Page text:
AB - Our goal is to use natural language processing to identify deceptive and non-deceptive passages in transcribed narratives. We begin by motivating an analysis of language-based deception that relies on specific linguistic indicators to discover deceptive statements. The indicator tags are assigned to a document using a mix of automated and manual methods. Once the tags are assigned, an interpreter automatically discriminates between deceptive and truthful statements based on tag densities. The texts used in our study come entirely from "real world" sources-criminal statements, police interrogations and legal testimony. The corpus was hand-tagged for the truth value of all propositions that could be externally verified as true or false. Classification and Regression Tree techniques suggest that the approach is feasible, with the model able to identify 74.9% of the T/F propositions correctly. Implementation of an automatic tagger with a large subset of tags performed well on test data, producing an average score of 68.6% recall and 85.3% precision when compared to the performance of human taggers on the same subset.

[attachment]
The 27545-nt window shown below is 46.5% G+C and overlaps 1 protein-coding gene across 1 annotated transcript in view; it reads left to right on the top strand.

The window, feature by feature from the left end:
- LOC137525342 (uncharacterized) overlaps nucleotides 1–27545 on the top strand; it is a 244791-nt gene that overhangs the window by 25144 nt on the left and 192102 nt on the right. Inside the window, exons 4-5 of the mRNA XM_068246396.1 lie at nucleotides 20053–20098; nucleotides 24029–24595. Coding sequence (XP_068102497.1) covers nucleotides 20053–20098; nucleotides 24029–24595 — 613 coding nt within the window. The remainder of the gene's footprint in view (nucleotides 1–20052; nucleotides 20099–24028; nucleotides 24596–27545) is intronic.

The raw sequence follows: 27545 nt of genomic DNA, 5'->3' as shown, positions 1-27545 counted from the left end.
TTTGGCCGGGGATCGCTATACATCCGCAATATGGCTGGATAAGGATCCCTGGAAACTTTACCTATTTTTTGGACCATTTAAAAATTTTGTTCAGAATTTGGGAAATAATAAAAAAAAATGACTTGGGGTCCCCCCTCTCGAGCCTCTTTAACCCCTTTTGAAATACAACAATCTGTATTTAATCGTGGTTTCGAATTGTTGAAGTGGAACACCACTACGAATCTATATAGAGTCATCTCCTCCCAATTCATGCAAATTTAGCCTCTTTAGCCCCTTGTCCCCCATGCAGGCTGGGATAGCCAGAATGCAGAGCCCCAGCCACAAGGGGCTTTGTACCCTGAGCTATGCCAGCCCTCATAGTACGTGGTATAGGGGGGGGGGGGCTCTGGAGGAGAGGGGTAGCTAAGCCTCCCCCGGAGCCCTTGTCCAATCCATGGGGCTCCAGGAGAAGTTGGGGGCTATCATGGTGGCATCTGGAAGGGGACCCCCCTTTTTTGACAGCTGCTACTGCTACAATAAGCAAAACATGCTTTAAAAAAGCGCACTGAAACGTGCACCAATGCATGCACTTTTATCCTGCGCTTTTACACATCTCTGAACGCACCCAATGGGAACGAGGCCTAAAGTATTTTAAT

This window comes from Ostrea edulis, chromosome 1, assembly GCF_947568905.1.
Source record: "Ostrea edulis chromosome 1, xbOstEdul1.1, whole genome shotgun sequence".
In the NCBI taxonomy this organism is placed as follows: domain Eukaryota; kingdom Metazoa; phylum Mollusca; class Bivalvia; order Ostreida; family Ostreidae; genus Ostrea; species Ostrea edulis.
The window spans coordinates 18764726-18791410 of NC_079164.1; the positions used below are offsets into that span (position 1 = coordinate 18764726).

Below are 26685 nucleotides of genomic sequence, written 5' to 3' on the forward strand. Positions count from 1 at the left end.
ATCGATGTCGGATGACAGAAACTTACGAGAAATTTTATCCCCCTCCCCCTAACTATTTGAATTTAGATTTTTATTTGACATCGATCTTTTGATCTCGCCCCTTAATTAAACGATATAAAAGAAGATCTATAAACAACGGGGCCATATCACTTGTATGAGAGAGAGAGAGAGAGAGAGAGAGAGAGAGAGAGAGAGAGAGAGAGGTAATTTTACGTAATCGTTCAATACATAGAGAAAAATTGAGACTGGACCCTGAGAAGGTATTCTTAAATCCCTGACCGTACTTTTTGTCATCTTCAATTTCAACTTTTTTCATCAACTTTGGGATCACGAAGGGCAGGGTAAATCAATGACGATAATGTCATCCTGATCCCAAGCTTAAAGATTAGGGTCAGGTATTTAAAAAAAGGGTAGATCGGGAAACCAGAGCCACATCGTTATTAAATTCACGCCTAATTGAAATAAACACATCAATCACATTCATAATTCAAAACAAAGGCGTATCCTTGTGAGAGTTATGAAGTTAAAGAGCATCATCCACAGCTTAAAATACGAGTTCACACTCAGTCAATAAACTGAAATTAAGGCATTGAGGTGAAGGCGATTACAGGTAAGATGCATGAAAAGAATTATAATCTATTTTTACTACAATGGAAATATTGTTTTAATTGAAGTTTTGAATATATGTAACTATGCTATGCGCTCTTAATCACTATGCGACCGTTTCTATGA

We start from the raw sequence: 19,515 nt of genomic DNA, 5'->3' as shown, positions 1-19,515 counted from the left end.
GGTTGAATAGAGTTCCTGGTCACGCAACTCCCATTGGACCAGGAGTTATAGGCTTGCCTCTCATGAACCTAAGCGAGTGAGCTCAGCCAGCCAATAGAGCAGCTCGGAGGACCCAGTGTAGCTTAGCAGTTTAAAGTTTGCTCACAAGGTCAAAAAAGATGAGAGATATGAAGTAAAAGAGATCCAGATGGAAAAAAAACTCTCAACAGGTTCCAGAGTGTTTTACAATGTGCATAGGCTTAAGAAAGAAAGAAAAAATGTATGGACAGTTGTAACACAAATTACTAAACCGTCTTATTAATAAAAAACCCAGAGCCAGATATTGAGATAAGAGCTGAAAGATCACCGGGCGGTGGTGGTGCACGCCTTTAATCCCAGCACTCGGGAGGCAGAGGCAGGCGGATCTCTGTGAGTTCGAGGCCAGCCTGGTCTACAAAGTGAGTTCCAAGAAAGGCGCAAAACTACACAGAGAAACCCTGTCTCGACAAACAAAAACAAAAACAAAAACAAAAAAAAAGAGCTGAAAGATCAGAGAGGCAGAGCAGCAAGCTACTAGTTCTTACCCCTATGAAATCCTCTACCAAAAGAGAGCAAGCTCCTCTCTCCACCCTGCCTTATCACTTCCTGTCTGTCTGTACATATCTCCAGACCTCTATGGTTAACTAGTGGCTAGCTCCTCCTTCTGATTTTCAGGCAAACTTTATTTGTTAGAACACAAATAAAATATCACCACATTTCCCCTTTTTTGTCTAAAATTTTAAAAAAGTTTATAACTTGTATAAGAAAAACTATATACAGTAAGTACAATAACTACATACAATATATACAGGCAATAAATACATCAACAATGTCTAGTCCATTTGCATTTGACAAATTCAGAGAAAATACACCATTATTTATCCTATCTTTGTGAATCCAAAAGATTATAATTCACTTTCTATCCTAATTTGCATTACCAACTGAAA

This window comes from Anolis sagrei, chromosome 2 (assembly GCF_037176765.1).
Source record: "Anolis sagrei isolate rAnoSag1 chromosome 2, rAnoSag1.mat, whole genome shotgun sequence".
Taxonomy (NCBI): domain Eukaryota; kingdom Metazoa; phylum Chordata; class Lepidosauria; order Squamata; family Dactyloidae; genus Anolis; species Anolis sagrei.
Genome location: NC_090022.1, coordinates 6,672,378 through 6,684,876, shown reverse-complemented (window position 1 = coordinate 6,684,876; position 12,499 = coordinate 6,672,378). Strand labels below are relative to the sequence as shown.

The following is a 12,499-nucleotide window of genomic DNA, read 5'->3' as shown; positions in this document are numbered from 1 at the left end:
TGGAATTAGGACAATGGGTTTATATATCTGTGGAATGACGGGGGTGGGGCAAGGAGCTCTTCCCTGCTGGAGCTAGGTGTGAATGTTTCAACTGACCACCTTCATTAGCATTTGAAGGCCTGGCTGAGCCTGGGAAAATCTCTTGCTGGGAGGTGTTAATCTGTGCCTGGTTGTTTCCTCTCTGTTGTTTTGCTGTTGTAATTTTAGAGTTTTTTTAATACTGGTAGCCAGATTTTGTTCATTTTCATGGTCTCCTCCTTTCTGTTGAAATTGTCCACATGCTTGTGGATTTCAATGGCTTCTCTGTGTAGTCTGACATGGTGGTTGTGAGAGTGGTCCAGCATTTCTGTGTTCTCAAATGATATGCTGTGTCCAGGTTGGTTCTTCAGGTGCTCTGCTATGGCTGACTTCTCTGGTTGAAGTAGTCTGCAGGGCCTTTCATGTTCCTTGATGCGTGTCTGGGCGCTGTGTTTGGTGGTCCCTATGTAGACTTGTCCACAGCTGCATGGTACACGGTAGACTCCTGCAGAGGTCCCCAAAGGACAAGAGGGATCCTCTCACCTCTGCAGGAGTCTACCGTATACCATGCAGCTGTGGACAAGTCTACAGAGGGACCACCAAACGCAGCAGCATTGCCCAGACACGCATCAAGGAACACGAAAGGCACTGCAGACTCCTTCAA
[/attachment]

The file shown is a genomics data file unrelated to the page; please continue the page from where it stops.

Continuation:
UR - http://www.scopus.com/inward/record.url?scp=80053390928&partnerID=8YFLogxK

M3 - Conference contribution

SN - 9781905593446

VL - 1

SP - 41

EP - 48

BT - Coling 2008 - 22nd International Conference on Computational Linguistics, Proceedings of the Conference

ER -

Bachenko J, Fitzpatrick E, Schonwetter M. Verification and implementation of language-based deception indicators in civil and criminal narratives. In Coling 2008 - 22nd International Conference on Computational Linguistics, Proceedings of the Conference. Vol. 1. 2008. p. 41-48